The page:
Through the European Union’s Horizon 2020 research and innovation program, the research and training network Children Born of War (CHIBOW) seeks to explore the lives of children born to local mothers and fathered by enemy soldiers, occupying forces, and locally stationed and peacekeeping forces during conflicts of the past one hundred years. Born both through mutually consenting “love relationships” and from rape, children born of war are a hidden population, relatively understudied and seldom spoken about in public spheres. Fifteen early career researchers at eleven academic institutes across Europe will address this topic from a multidisciplinary perspective. This training network will act as a platform to share the life stories of people affected by war in the most profound ways and to alleviate some of the silence surrounding their experiences.
Kimberley Anderson is a PhD student of the clinical facility Psychotraumacentrum Zuid Nederland, Reinier van Arkel Group, the Netherlands. She is currently working with refugee and asylum-seeker mothers in the Netherlands who have children born of sexual violence. Her research focuses on present-day conflicts across the world and the added burden of migration and asylum. With the results of her work within CHIBOW, Anderson hopes to improve the standard of care for these women and children by addressing their complex dyadic needs. She holds a Master of Science in Child and Adolescent Mental Health from University College London. Email: email@example.com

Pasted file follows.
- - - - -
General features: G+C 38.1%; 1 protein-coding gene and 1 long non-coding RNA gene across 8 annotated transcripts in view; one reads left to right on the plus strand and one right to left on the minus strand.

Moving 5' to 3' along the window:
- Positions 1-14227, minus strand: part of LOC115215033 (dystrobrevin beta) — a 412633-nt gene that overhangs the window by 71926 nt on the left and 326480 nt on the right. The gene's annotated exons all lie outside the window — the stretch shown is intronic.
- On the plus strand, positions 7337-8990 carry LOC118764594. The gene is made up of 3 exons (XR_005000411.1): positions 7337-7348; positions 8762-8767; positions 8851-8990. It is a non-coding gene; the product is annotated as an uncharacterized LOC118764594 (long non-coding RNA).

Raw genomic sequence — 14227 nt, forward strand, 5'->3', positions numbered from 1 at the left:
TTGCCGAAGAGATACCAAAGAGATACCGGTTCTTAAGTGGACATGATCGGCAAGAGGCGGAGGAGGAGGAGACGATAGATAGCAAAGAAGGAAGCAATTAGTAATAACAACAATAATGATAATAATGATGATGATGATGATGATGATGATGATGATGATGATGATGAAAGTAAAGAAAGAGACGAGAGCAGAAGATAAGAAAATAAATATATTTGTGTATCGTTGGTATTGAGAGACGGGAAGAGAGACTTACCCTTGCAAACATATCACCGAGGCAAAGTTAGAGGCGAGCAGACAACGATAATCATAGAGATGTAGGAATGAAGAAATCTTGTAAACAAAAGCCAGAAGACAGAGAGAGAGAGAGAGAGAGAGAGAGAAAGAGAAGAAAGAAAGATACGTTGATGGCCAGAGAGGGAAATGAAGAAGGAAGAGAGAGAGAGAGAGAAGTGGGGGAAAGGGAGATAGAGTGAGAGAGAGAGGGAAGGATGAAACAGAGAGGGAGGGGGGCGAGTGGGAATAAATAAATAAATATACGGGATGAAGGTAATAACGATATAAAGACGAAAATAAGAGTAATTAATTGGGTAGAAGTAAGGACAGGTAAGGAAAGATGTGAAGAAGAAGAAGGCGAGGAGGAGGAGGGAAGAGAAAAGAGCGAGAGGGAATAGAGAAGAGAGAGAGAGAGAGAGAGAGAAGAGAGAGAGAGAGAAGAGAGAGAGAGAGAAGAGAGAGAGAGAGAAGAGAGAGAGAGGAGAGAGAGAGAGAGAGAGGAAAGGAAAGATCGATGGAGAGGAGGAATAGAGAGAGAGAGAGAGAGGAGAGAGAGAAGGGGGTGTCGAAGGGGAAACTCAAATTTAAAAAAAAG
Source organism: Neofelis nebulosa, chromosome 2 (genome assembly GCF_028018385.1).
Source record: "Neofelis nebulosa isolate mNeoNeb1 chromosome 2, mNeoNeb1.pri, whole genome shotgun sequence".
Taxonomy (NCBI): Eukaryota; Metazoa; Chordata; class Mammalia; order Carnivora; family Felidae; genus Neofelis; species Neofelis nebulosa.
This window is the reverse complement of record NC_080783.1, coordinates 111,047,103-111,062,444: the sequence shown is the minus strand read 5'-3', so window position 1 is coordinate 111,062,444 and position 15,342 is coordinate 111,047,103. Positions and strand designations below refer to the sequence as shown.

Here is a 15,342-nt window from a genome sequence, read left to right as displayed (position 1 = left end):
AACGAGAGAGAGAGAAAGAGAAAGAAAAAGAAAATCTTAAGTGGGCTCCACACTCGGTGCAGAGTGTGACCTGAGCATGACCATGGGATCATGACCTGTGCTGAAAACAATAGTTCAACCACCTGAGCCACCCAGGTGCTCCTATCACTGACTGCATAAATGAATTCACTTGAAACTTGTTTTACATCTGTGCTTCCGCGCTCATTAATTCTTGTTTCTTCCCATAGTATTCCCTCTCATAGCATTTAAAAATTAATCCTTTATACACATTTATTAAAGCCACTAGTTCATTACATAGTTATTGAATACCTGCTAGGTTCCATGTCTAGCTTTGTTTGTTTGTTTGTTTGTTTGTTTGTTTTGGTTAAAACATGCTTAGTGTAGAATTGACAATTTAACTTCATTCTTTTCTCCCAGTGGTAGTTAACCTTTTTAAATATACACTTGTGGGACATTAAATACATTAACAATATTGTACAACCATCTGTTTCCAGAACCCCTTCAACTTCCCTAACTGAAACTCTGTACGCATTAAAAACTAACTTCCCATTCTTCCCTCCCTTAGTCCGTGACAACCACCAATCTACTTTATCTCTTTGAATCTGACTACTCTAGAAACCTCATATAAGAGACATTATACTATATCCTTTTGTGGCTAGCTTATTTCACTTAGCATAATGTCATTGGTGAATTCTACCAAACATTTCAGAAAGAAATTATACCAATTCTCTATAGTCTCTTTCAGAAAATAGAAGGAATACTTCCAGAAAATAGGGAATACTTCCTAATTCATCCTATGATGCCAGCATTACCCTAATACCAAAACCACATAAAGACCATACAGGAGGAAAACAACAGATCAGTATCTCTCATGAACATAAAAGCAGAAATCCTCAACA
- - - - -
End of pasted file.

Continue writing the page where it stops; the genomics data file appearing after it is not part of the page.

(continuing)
Sophie Roupetz is a PhD student in the Department of Medical Psychology and Medical Sociology at the University of Leipzig, Germany. Her project considers the psychological impact of growing up as an occupation child born of rape after World War II, in Germany and Austria. She hopes the results from her study will better support and integrate CBOW worldwide into postconflict societies. She is also involved in a project on child marriage among Syrian refugees in Lebanon, and supports an NGO in northern Uganda helping those affected by violence. She holds a Master of Science in Psychology from the University of Vienna and is a trained clinical and health psychologist. Email: Sophie.Roupetz@medizin.uni-leipzig.de